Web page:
“What are the associations with Ķengarags? Many people think: so what is there in Ķengarags? Blocenes [slang for panel high-rise – here and after author’s note]. Soviet blocenes, and that’s it. It’s a semi-hooligan district, where there are often conflicts in the evenings,” Juris, an activist from this micro-district, shares his thoughts.

Agnija, a young Latvian woman in her 30s who lives in Ķengarags, has similar feelings: “What is there to see here? Only ‘boxes’. If there wasn’t a promenade here, there wouldn’t be anything at all”.

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Fig 5. Panel houses built during the Soviet period are typical in Ķengarags © Inguna Potetinova

During my research, similar to researchers in other post-Soviet spaces, I repeatedly heard that ‘there is nothing here’, and that ‘nothing happens here’ (Gunko 2023). As Dace Dzenovska (2020) points out, “emptiness in Latvia is symptomatic of post-Cold War spatiotemporal arrangements of power”. My fieldwork revealed that emptiness does not only mean abandoned houses, closed schools, or non-operating buses in remote rural areas, but that there can also be feelings of abandonment, insignificance, and emptiness in the midst of the capital city.

At the time of our conversation, Agnija was looking for an opportunity to change her place of residence and move to Āgenskalns – unofficially, it is recognised as the most modern and desirable neighbourhood in Riga. She talked about the aura prevailing there, the cultural-historical environment, the old wooden houses, beautiful facades, and the community. Āgenskalns is the opposite of Ķengarags. The neighbourhood seems to have everything that can create a desire to belong, whereas almost none of that can be found in Ķengarags anymore. The dense Soviet-era development is not perceived as historically valuable. Āgenskalns, in turn, is considered more valuable because its buildings were built prior to World War II and prior to Soviet occupation. This allows the national – rather than the Soviet – history to come to the forefront.

The neighbourhood activists in Ķengarags are trying hard to unearth the area’s pre-Soviet history in hopes that it will help to propel Ķengarags into the future. There is plenty of pre-World War II history in Ķengarags, but their efforts are not enough: “All these multi-storey houses put together cannot compete with a hundred-year-old market,” concludes Juris unforgivingly, referring here to the market that sits at the centre of Āgenskalns. Thirty years after regaining independence from the Soviet Union, the Soviet charm is not competitive (Lejnieks 2017).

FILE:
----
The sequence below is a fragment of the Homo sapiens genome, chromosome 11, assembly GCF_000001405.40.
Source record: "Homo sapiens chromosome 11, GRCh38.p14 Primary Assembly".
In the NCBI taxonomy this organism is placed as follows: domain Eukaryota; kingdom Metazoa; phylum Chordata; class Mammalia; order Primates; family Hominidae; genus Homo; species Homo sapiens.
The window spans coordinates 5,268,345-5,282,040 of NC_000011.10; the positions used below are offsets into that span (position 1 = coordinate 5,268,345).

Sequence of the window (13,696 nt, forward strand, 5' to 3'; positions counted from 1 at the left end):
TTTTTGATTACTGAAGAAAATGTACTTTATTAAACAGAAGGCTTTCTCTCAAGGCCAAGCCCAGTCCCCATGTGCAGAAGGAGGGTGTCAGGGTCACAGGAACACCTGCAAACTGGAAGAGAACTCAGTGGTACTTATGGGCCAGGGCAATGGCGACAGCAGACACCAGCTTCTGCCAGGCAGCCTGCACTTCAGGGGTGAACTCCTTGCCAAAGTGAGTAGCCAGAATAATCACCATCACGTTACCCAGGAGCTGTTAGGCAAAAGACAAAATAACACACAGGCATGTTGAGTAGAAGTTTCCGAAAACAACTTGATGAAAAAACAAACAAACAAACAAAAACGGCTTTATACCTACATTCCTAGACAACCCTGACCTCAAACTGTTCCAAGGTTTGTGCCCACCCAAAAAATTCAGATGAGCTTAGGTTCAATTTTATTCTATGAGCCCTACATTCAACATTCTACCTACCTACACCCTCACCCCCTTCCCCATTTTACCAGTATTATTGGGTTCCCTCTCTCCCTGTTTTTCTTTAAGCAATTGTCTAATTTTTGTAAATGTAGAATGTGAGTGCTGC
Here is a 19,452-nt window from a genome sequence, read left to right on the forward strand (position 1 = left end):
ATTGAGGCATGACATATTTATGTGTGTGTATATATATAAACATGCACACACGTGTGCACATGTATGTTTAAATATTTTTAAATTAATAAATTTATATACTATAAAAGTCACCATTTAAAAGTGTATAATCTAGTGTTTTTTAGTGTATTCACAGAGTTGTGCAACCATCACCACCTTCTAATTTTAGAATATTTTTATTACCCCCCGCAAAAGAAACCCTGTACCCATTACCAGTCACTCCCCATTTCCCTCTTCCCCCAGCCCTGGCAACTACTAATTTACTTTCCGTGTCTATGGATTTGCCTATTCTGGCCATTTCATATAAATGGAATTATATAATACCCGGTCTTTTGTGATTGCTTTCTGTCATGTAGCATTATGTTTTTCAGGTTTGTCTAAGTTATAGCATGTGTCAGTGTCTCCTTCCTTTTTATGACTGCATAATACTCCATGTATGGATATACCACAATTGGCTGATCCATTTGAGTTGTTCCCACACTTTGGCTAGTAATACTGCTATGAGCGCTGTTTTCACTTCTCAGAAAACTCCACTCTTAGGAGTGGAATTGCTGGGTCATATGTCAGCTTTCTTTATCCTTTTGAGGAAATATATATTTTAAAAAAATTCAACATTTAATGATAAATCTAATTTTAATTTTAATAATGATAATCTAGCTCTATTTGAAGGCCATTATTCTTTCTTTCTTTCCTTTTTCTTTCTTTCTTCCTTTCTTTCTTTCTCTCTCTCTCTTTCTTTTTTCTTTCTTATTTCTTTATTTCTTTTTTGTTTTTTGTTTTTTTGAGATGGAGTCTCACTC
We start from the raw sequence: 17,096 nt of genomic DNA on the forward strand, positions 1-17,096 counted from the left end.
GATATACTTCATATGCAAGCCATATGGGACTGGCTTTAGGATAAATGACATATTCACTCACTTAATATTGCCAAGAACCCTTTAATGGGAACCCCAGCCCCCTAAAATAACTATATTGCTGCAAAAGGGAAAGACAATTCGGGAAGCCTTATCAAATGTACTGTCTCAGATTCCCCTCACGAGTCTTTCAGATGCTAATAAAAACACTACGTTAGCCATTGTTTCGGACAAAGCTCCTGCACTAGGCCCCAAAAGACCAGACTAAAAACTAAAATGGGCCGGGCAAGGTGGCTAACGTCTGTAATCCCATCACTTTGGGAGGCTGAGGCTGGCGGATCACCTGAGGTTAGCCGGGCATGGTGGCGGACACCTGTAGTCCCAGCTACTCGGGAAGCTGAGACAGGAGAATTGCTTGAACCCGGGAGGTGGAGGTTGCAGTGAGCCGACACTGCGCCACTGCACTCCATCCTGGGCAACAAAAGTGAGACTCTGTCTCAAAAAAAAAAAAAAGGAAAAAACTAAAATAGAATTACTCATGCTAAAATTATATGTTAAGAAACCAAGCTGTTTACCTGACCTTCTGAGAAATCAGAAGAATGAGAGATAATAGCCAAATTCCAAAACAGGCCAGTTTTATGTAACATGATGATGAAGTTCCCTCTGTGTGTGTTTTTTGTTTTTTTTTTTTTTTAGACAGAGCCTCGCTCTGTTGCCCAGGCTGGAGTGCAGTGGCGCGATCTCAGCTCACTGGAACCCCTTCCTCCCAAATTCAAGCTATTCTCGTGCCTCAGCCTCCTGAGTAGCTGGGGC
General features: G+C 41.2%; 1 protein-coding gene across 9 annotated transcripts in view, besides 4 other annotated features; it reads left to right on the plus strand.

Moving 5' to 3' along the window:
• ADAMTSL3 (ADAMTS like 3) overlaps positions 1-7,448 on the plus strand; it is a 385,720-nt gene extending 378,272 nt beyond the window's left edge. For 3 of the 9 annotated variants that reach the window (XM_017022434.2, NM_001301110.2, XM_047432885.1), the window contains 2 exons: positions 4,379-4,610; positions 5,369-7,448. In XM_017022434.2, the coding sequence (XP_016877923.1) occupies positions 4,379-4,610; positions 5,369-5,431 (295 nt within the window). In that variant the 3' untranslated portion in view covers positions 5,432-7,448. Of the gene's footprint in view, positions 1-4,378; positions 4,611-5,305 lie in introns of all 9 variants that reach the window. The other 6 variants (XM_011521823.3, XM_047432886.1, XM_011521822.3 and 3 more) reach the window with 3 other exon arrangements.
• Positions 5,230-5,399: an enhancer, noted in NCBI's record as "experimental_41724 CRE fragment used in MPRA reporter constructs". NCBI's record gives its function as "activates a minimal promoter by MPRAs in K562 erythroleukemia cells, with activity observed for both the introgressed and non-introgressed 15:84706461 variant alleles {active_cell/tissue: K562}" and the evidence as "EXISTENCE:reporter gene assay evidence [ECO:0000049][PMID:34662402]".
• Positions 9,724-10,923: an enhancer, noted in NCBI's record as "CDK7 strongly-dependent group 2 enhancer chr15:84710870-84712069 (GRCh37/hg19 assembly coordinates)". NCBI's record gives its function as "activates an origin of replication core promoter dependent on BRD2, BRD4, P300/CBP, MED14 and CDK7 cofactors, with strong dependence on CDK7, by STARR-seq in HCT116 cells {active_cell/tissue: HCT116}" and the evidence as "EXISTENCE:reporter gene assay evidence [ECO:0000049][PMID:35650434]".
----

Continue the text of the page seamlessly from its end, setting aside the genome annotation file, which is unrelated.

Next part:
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Fig 6. Ķengarags as seen by an artist © Inguna Potetinova

It should be noted, however, that ideas about good and bad history are contested in Latvian society: while in the Latvian narrative these houses represent emptiness and are seen as nothing but boxes, for many Russian-speakers this infrastructure still makes them nostalgic for bygone times: “Какое было прекрасное время и люди были добрые и приветливые и не было разницы русский ты или латыш. Только в памяти все осталось о той прекрасной жизни.”[2]Translation from Russian: What a wonderful time it was. People were kind and friendly and it didn’t matter whether you were Russian or Latvian. That beautiful life lives on only in memories.

Similar comments appear on social networks in Cyrillic under historical photographs with scenes from life in the district. For this section of society, micro-districts hold memories of sunny childhoods, school and youth – родное место [‘native place’ in Russian] – which stand in contrast to the official discourse of greyness and impersonality. Moreover, for some Russian speakers, this infrastructure belongs to the great heroic story of the Soviet army’s victory over fascism in World War II. The myth of fathers and grandfathers who not only liberated but later ‘built everything’ makes it part of their family history. For them, this home is a symbol of a faraway victory. Nostalgia acts, in Svetlana Boym’s (2002) words, as a defence mechanism in the face of present-day challenges, among them the problems of integration in Latvia.

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Fig 7. Courtyard in Ķengarags with a children’s playground from the Soviet era, Sep 2022 © Inguna Potetinova

Micro-districts vs neighbourhoods

Riga city council sees the districts that rose up one after the other on the outskirts of Riga under Nikita Khrushchev’s Soviet-era mass housing programme as a problem: “The micro-districts are always there like toothache,” my informant – a civil servant – tells me. In planning documents, they are also labelled as grey, impersonal, and of low quality, even though they have potential for revitalisation. It is as if the people here disappear, which is also evident in the quotation at the beginning of this blog, in which I use the description of Ķengarags from the Riga City Territorial Plan, the current urban planning document (RCCCDD 2021).